Abstract

Interference microscopes that have recently become available have overcome many of the operational difficulties previously experienced. As a result, the two-beam interference microscope is finding increasing use in the laboratory in the study of surface topography. Present instruments are capable of examining surface detail in the range of 2 to 100 microinches peak-to-valley. A number of applications to the study of surfaces important in industry are presented. These include: (1) the measurement of thickness of electrodeposited coatings, (2) the study of the leveling properties of electrodeposits, (3) measurement of the erosion or shrinkage of paint films upon weathering, (4) investigation of hardness measurement indentations, (5) examination of industrial sheet-steel finishes, and (6) control of the geometry of accurate surface roughness standards. Replica techniques which make it possible to use the instrument to study curved and inaccessible surfaces are also discussed.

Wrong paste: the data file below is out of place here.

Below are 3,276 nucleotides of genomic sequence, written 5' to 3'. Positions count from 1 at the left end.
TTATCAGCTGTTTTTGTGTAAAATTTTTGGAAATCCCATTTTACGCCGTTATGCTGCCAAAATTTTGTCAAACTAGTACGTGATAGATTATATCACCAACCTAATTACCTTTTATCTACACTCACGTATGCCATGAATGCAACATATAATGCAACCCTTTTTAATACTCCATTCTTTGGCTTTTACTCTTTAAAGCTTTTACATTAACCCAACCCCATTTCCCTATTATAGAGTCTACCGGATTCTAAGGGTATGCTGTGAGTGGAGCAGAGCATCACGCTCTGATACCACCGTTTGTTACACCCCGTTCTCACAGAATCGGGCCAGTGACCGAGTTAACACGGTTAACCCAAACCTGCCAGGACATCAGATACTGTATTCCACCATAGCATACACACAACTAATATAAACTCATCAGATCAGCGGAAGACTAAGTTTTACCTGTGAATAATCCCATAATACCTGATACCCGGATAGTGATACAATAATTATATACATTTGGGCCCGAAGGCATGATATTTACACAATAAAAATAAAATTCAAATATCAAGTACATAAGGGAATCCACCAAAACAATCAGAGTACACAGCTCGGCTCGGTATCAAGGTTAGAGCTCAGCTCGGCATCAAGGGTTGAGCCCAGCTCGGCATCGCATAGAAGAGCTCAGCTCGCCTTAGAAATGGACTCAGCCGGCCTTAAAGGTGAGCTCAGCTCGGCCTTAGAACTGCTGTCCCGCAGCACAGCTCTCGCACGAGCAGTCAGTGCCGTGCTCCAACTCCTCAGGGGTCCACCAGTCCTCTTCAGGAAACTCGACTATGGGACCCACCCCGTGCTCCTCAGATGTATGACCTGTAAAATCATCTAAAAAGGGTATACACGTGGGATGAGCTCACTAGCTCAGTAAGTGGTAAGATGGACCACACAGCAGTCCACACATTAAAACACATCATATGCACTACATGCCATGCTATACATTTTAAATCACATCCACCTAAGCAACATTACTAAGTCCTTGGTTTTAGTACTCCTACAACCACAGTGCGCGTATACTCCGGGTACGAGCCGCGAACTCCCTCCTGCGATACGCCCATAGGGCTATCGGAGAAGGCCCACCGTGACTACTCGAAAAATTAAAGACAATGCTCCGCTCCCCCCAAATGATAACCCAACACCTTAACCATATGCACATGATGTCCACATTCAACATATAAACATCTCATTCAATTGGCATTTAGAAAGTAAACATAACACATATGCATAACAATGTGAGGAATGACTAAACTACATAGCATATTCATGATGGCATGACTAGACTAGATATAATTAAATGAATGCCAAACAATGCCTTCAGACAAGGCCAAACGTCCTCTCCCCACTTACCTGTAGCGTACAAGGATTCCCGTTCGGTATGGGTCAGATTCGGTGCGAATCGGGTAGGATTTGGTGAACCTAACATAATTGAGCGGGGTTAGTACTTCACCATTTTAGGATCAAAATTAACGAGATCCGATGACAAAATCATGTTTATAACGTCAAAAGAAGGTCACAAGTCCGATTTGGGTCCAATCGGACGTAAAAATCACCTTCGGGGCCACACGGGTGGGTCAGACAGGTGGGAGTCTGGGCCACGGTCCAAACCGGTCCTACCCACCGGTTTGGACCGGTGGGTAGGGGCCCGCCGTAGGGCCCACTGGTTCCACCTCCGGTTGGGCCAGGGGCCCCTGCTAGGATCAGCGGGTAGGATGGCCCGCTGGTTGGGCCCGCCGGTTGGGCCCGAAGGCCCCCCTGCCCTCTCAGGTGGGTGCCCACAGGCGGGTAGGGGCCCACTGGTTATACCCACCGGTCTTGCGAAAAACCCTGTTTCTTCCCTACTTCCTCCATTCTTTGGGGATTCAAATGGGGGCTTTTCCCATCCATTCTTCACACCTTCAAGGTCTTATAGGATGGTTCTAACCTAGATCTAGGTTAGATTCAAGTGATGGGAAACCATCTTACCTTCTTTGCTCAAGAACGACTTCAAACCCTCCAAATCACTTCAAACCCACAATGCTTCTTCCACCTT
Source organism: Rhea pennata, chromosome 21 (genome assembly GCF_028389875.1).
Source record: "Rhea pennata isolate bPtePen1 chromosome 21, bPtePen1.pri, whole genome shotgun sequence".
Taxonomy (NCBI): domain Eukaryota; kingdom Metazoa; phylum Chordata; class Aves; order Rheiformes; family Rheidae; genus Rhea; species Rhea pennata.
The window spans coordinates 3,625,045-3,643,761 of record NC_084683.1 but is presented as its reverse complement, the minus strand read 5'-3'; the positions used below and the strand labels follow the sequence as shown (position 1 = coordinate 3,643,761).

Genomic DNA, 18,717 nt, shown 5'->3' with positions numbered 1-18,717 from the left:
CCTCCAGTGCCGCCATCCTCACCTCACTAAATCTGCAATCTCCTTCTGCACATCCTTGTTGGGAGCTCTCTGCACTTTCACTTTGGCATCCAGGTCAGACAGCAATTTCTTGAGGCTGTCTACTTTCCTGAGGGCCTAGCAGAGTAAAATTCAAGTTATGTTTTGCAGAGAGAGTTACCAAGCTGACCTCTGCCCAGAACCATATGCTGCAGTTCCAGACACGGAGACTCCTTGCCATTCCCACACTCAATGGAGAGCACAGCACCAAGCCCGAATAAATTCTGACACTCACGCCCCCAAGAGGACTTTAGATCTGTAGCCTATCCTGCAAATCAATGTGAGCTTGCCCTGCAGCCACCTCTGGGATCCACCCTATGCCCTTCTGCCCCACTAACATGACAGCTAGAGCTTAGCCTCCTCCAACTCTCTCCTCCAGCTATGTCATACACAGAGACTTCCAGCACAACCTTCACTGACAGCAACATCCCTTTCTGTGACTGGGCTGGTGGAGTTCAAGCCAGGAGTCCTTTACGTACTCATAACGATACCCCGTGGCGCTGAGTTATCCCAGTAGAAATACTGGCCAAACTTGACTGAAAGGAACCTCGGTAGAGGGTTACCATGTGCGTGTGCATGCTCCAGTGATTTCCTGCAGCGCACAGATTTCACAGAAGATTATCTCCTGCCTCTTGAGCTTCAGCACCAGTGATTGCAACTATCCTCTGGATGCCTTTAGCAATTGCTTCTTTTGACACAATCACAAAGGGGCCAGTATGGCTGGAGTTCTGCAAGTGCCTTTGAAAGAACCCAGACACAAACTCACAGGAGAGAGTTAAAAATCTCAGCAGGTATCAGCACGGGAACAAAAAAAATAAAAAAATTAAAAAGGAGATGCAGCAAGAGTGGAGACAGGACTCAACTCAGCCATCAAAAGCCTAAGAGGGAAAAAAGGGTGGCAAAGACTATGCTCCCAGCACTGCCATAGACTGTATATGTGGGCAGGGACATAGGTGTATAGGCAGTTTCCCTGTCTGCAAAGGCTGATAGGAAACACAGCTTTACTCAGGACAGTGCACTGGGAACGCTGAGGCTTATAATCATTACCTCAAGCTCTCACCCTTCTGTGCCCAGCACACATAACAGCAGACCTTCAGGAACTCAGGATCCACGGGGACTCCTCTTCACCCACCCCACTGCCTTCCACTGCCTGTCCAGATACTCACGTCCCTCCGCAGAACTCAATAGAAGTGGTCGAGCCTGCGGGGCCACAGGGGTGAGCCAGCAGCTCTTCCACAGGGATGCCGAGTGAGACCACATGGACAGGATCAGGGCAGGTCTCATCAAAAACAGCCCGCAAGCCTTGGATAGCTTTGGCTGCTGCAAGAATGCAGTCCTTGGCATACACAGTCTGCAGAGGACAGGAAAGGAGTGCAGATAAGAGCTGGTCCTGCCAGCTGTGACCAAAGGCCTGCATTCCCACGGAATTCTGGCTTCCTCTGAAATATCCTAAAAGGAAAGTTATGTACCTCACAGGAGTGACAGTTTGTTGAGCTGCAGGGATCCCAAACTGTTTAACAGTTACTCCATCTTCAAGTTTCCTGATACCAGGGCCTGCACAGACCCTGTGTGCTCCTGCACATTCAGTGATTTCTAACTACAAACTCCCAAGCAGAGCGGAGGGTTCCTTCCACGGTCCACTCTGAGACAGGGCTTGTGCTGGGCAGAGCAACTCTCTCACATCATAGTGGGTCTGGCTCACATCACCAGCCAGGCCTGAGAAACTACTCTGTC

© 1954 Optical Society of America

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